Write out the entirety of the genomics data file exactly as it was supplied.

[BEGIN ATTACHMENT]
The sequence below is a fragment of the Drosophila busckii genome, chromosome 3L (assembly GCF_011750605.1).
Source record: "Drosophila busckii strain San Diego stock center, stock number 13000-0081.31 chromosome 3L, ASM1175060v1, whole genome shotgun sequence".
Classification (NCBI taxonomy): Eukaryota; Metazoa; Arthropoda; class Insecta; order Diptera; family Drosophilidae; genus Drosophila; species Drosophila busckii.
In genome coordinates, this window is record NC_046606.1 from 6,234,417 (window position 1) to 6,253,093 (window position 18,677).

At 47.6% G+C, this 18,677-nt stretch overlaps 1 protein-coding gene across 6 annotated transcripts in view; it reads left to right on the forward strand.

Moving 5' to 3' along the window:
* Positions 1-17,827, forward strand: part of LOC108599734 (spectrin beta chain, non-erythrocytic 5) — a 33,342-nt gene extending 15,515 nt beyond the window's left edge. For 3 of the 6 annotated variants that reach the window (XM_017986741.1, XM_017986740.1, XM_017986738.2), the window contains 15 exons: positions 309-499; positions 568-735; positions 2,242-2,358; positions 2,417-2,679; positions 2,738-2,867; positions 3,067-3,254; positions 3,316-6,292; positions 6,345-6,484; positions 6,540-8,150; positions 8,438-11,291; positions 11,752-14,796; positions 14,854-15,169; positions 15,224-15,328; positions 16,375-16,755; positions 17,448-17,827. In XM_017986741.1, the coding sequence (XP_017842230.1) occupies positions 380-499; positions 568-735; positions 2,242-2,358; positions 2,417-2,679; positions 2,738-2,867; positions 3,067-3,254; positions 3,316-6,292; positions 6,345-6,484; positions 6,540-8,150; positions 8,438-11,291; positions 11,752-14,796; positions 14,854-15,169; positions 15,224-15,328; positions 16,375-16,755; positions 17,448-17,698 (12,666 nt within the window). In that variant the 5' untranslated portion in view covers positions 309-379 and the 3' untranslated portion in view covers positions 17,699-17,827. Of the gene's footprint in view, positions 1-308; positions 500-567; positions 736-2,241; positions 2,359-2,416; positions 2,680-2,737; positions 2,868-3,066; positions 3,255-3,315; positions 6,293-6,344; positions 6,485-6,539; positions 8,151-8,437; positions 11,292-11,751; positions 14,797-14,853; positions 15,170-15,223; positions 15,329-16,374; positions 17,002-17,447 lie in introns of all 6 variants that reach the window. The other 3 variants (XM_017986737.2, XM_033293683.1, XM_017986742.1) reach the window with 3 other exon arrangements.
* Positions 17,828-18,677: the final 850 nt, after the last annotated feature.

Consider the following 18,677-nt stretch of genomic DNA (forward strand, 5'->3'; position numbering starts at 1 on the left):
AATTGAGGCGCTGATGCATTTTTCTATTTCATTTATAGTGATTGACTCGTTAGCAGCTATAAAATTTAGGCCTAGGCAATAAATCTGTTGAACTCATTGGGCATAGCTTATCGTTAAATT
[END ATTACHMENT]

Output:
The sequence below is a fragment of the Drosophila busckii genome, chromosome 3L (assembly GCF_011750605.1).
Source record: "Drosophila busckii strain San Diego stock center, stock number 13000-0081.31 chromosome 3L, ASM1175060v1, whole genome shotgun sequence".
Classification (NCBI taxonomy): Eukaryota; Metazoa; Arthropoda; class Insecta; order Diptera; family Drosophilidae; genus Drosophila; species Drosophila busckii.
In genome coordinates, this window is record NC_046606.1 from 6,234,417 (window position 1) to 6,253,093 (window position 18,677).

At 47.6% G+C, this 18,677-nt stretch overlaps 1 protein-coding gene across 6 annotated transcripts in view; it reads left to right on the forward strand.

Moving 5' to 3' along the window:
* Positions 1-17,827, forward strand: part of LOC108599734 (spectrin beta chain, non-erythrocytic 5) — a 33,342-nt gene extending 15,515 nt beyond the window's left edge. For 3 of the 6 annotated variants that reach the window (XM_017986741.1, XM_017986740.1, XM_017986738.2), the window contains 15 exons: positions 309-499; positions 568-735; positions 2,242-2,358; positions 2,417-2,679; positions 2,738-2,867; positions 3,067-3,254; positions 3,316-6,292; positions 6,345-6,484; positions 6,540-8,150; positions 8,438-11,291; positions 11,752-14,796; positions 14,854-15,169; positions 15,224-15,328; positions 16,375-16,755; positions 17,448-17,827. In XM_017986741.1, the coding sequence (XP_017842230.1) occupies positions 380-499; positions 568-735; positions 2,242-2,358; positions 2,417-2,679; positions 2,738-2,867; positions 3,067-3,254; positions 3,316-6,292; positions 6,345-6,484; positions 6,540-8,150; positions 8,438-11,291; positions 11,752-14,796; positions 14,854-15,169; positions 15,224-15,328; positions 16,375-16,755; positions 17,448-17,698 (12,666 nt within the window). In that variant the 5' untranslated portion in view covers positions 309-379 and the 3' untranslated portion in view covers positions 17,699-17,827. Of the gene's footprint in view, positions 1-308; positions 500-567; positions 736-2,241; positions 2,359-2,416; positions 2,680-2,737; positions 2,868-3,066; positions 3,255-3,315; positions 6,293-6,344; positions 6,485-6,539; positions 8,151-8,437; positions 11,292-11,751; positions 14,797-14,853; positions 15,170-15,223; positions 15,329-16,374; positions 17,002-17,447 lie in introns of all 6 variants that reach the window. The other 3 variants (XM_017986737.2, XM_033293683.1, XM_017986742.1) reach the window with 3 other exon arrangements.
* Positions 17,828-18,677: the final 850 nt, after the last annotated feature.

Consider the following 18,677-nt stretch of genomic DNA (forward strand, 5'->3'; position numbering starts at 1 on the left):
AATTGAGGCGCTGATGCATTTTTCTATTTCATTTATAGTGATTGACTCGTTAGCAGCTATAAAATTTAGGCCTAGGCAATAAATCTGTTGAACTCATTGGGCATAGCTTATCGTTAAATT